CtrlWorks, founded in 2011 in Singapore, has developed the Axon, a robot that resembles a submarine periscope on wheels. The Axon can be attached to carts and pallet jacks used to move material around a warehouse, and wheelchairs used to move people around airports. Co-founder and CEO Sim Kai said the innovation lies in Axon’s connection to a cloud-based navigation platform that enables the robot to find its way around any shop floor or warehouse—and enables CtrlWorks to generate recurring revenue by charging a monthly subscription fee for its software as a service.
Skysense, founded in Berlin in 2014, has created a modular “drone service station in a box” that serves as a landing pad, charging station, and on-site storage unit for multi-rotor drones. Operators also can remotely re-program drones while they are being stored in the box. Co-founder and CEO Andrea Puiatti said one of the company’s first customers is Singapore Aerospace, which requires 10 drones.
Rational Robotics, founded last year in Edmonton, Canada, has developed a robot that uses 3D scanning technology to spray-paint parts in auto body shops—“all done without human intervention and at higher quality,” according to co-founder and CEO Ashley Reddy.
Skyfront, founded in Hoboken, NJ, in 2014, has developed a hybrid-electric technology that converts gasoline to electricity in flight—and extends the typical 20-minute to 30-minute flight time of a battery-powered drone to four hours. Co-founder and CEO Troy Mestler said Skyfront’s lawnmower-size Tailwind drone is ideal for use in search and rescue operations, and in scanning a “large farm the size of 1,000 football fields.”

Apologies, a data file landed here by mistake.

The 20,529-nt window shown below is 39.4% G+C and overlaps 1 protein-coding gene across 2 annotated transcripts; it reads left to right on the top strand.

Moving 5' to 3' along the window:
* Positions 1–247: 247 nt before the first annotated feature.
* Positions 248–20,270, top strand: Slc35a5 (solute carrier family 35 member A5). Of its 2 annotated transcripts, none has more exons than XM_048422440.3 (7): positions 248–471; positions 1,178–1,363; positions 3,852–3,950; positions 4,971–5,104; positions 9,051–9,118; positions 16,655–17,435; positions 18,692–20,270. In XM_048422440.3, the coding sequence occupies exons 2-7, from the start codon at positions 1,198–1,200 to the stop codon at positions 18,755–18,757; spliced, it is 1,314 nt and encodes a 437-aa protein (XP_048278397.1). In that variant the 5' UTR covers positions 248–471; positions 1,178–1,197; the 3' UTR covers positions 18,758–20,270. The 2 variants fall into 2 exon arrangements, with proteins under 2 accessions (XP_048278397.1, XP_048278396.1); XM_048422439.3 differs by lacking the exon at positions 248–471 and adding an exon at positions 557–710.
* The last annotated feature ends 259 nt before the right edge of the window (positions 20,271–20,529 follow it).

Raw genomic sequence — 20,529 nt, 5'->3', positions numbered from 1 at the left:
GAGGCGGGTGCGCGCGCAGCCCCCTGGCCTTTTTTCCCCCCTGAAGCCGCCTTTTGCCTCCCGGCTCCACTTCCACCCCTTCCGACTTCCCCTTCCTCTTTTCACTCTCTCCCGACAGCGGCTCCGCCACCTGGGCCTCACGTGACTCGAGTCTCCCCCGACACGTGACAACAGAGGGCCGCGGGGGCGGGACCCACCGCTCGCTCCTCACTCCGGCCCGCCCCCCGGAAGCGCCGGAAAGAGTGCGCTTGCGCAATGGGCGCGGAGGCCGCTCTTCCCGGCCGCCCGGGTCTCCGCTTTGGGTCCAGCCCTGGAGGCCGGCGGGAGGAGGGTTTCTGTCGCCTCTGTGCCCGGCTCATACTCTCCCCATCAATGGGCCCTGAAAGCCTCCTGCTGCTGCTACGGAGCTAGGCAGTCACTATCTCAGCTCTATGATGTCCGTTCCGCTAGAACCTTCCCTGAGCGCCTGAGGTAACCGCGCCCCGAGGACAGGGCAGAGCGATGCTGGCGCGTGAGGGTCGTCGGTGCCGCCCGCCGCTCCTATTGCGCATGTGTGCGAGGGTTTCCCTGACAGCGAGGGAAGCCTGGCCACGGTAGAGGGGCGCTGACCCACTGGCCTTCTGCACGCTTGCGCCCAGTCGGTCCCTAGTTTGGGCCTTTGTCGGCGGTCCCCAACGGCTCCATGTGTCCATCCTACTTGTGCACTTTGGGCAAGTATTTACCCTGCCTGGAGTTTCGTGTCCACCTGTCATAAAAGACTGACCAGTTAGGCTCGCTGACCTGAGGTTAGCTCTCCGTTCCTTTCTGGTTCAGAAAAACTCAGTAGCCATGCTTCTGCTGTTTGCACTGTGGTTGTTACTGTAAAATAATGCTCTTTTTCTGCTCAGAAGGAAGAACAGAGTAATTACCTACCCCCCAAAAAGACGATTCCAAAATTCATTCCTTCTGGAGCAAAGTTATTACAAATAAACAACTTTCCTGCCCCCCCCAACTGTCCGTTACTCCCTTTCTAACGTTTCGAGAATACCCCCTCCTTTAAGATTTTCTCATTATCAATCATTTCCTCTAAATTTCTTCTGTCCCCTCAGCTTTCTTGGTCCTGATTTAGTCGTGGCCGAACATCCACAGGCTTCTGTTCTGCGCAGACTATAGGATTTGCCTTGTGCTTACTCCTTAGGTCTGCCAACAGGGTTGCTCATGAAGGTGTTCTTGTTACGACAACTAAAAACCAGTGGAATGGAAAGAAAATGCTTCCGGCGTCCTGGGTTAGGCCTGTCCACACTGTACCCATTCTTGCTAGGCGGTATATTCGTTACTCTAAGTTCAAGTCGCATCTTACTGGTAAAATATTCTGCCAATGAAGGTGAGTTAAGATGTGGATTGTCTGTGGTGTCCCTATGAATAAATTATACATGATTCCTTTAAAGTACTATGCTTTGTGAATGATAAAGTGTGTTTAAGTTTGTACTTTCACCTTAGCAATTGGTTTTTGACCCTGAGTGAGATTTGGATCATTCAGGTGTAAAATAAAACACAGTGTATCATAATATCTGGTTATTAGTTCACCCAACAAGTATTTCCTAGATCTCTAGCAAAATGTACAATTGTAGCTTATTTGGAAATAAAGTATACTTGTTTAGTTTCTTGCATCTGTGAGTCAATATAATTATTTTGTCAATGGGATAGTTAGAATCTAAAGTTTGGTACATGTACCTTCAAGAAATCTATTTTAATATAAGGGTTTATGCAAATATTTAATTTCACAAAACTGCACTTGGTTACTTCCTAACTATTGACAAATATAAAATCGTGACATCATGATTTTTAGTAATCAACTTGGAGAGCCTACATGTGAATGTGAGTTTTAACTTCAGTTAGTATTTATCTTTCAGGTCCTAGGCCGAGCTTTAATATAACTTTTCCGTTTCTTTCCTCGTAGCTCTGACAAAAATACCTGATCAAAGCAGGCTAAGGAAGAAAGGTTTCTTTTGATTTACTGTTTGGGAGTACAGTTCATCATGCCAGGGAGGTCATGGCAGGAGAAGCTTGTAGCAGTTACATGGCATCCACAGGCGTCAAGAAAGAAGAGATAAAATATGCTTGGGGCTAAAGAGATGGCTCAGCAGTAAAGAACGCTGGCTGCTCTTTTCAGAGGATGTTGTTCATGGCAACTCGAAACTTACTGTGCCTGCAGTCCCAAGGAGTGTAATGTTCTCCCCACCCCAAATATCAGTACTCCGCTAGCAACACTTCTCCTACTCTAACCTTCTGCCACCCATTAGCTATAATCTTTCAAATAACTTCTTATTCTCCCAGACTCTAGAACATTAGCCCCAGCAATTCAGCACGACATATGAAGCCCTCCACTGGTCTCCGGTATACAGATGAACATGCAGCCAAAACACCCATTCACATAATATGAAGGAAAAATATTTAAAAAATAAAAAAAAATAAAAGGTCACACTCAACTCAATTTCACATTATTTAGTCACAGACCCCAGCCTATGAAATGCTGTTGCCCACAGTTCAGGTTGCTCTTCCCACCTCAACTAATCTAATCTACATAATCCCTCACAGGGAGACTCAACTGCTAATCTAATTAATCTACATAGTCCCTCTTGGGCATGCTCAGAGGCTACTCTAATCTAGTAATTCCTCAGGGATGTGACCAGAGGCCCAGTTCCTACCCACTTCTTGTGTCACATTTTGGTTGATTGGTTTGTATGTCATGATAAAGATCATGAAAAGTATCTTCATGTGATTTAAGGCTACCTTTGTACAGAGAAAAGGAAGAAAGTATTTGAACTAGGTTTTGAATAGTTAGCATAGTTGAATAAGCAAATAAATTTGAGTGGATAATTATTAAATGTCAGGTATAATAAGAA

CleverPet, founded in San Diego in 2013, has developed Internet-connected robotic technology that keeps stay-at-home pets occupied by interacting with kibble feeders and smart toys. The company has been collecting data from 1,000 CleverPet units in the field, and is targeting the estimated $7 billion a year that Americans spend every year on doggie day care. The crowd roared in laughter when co-founder and CEO Leo Trottier said, “Our user base literally has nothing better to do.”
Inova Drone was founded in San Diego last year. Co-founder and CEO Chad Amonn said the company has sharpened its focus on four technologies developed to operate its heavy-duty drone as an “aerial vision platform.” Amonn said Inova Drone’s high-performance Eagle 1 drone is ideally suited for public safety missions like wildfire spotting and surveillance and for such tasks as bridge and utility power-line inspections.
Muse Robotics, founded in Athens, Greece, in 2013, is focused on developing electro-mechanical components that can be used across a wide variety of robots. “Standardization is the way all industries grow,” co-founder and CEO Alexandros Nikolakakis told the audience.
Solenica, founded two years ago and based in Rome, Italy, has developed Lucy, a solar-tracking mirror (which is also solar-powered) that reflects sunlight into a home or office. According to co-founder and CEO Diva Tommei, the startup team spent its time at the accelerator working mostly on product development and market validation, yet Solenica still sold 320 Lucys and accrued over $60,000. A complementary smartphone app also measures how many lumens Lucy has delivered, and tracks electricity savings.
Reach Robotics, founded in Bristol, U.K., in 2013, is focused on the game industry. But co-founder and CEO Silas Adekunle told the audience, “The gaming landscape is changing, bringing the game out of the screen and into our world.” The startup said its crablike MekaMon is “the world’s first intelligent battle robot.” Players use augmented reality technology to create a futuristic world around the game.